We use the same protocol that we use for notch prevention for notch correction also [Figure 8]a and b. A re-rotation is done. Undermining of the skin and the mucosa follows. Scar tissue obtained during the scar excision is not discarded, but de-epithelialized and retained as a filler to provide fullness at the vermillion if necessary. A Z plasty is done on the mucosa as in the primary procedure.
|Figure 8: Revision Cutaneous Millard's procedure and notch correction procedure: (a) Pre-operative and (b) post-operative|
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A lip too short
This may result when the rotation is inadequate or when the lateral lip is too short in height.
In all our unilateral cleft lip patients, we perform an adequate rotation with an ample back-cut (not violating the philtral column on the non-cleft side).
If there is an obviously short lateral lip height, the lateral point on the cleft side may be moved laterally by 1 mm and superiorly (into the nostril base) by 1 mm. A gain of 2 mm is really quite substantial in these small babies. Mulliken and LaBrie  has shown that there is a good growth in the transverse dimension of the lateral lip element, which will thus compensate for the more lateral placement of the lateral point.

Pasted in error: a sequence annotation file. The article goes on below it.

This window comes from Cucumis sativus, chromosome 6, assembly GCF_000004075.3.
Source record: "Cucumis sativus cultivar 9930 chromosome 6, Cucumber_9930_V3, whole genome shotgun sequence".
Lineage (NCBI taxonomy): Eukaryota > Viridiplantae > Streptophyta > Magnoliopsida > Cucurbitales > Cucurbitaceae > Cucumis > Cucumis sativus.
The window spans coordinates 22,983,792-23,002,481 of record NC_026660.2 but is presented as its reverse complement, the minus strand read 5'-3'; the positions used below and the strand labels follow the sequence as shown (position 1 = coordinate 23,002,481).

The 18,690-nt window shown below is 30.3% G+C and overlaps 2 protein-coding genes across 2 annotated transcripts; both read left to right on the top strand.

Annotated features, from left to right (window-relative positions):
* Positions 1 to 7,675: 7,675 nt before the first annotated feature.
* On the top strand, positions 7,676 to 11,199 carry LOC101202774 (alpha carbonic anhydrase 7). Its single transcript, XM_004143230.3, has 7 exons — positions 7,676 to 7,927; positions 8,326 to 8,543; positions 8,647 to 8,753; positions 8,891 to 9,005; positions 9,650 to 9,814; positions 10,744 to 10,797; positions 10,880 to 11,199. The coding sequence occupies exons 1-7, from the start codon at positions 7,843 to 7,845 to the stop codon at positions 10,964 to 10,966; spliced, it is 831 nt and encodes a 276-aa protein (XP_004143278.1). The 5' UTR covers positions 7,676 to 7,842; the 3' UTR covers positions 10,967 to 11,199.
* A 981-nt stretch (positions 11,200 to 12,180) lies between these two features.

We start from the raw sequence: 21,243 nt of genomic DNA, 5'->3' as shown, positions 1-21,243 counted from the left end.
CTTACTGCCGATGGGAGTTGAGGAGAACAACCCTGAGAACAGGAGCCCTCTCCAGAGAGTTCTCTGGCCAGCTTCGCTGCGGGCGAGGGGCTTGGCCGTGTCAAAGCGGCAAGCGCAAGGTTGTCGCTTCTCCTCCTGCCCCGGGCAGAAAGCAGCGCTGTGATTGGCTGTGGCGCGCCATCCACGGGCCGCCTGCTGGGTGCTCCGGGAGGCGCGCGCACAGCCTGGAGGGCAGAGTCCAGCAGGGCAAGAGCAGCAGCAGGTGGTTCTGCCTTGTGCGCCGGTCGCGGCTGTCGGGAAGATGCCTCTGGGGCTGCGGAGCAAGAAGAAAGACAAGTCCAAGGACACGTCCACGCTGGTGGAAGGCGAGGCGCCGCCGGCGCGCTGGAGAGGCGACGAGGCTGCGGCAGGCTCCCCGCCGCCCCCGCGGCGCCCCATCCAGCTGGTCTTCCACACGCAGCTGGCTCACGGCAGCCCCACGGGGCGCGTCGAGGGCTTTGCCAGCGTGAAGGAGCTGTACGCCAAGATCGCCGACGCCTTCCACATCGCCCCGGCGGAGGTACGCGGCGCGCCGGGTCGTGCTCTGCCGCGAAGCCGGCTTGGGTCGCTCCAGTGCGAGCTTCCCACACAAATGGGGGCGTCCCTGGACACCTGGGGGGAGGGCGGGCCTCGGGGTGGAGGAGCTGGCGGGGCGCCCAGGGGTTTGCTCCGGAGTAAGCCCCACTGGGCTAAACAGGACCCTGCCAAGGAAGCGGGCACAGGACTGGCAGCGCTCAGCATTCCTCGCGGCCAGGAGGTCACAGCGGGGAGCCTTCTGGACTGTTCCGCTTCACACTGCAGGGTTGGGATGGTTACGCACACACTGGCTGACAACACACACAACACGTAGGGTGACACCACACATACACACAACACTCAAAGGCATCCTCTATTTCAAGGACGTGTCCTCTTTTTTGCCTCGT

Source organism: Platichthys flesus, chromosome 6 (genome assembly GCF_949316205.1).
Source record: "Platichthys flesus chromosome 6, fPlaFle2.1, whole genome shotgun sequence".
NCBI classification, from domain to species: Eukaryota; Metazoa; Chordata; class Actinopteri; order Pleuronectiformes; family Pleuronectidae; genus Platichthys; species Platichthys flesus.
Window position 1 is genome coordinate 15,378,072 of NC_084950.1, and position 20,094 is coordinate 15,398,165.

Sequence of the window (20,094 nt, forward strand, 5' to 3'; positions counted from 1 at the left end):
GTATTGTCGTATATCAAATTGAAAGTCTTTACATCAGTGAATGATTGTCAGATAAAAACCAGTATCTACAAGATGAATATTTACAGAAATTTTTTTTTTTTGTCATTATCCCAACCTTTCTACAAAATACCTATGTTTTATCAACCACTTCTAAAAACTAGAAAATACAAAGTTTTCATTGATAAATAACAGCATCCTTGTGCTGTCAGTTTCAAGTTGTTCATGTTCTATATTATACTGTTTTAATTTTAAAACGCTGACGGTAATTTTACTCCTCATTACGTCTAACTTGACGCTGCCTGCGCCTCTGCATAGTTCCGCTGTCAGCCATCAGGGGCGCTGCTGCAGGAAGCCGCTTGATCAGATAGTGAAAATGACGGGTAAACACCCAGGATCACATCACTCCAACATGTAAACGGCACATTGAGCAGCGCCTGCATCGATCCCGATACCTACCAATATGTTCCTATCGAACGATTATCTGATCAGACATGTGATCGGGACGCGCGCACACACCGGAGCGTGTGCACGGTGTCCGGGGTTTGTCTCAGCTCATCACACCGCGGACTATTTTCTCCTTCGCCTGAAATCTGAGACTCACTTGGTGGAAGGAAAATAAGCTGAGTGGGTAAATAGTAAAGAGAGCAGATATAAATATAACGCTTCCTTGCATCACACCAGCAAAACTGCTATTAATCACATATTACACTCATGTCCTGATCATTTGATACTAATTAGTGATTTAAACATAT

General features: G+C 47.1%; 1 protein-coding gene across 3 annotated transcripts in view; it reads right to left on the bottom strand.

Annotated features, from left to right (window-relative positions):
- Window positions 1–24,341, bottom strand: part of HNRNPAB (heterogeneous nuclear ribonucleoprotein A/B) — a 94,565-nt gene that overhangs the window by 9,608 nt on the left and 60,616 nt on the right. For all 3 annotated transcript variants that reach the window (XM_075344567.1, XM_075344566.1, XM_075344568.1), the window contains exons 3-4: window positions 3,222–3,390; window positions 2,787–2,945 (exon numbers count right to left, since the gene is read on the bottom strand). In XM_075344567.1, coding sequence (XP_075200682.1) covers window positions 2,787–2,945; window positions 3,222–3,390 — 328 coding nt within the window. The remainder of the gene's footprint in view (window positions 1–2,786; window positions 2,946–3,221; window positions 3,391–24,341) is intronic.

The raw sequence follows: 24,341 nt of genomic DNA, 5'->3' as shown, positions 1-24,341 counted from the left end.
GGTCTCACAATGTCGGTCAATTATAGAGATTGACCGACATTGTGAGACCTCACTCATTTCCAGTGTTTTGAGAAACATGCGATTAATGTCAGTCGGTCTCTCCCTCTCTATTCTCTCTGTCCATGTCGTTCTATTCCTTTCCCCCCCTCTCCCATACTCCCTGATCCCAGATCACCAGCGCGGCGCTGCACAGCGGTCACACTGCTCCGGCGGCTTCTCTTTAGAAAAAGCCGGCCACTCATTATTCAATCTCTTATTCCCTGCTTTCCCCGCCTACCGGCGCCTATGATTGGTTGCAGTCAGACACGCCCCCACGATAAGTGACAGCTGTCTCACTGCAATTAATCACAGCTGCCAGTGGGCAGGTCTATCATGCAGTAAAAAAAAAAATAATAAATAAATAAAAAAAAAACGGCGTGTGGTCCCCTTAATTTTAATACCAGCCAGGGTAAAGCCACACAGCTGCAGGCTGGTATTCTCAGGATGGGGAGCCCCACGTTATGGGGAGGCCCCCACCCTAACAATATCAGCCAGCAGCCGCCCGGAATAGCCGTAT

However, Fisher  has designed a technique to address the lateral lip length deficiency by a constant placement of the lateral point and by adjusting the incision medial to this to gain adequate length.
In patients with inadequate rotation, a revision Millard procedure is done with a back-cut to align the Cupid's bow points. If the rotation required is minimal, the incision is confined to the skin and the subcutis, sparing the muscle. This has been termed the Cutaneous Millard Procedure by the Senior Author and has been performed in this unit for many years now [Figure 8].
In patients in whom there is bunching up of the muscles laterally due to improper approximation of the muscles, after adequate undermining, the muscles are built up with 5-O polypropylene sutures.
Where more substantial rotation is required, a full-fledged Revision Millard Procedure is carried out, with the incision extending through the muscle and mucosa as well [Figure 9]a and b.
|Figure 9: Revision Millard's procedure: (a) Pre-operative and (b) post-operative|
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Deficiency in the height of the lateral vermillion on the cleft side
This is a common problem noted in many unilateral cleft lip patients with a gross alveolar disparity pre-operatively. We have seen this in various types of primary procedures and not just the Millard's procedure. Hence, we believe that this is an inherent deficiency.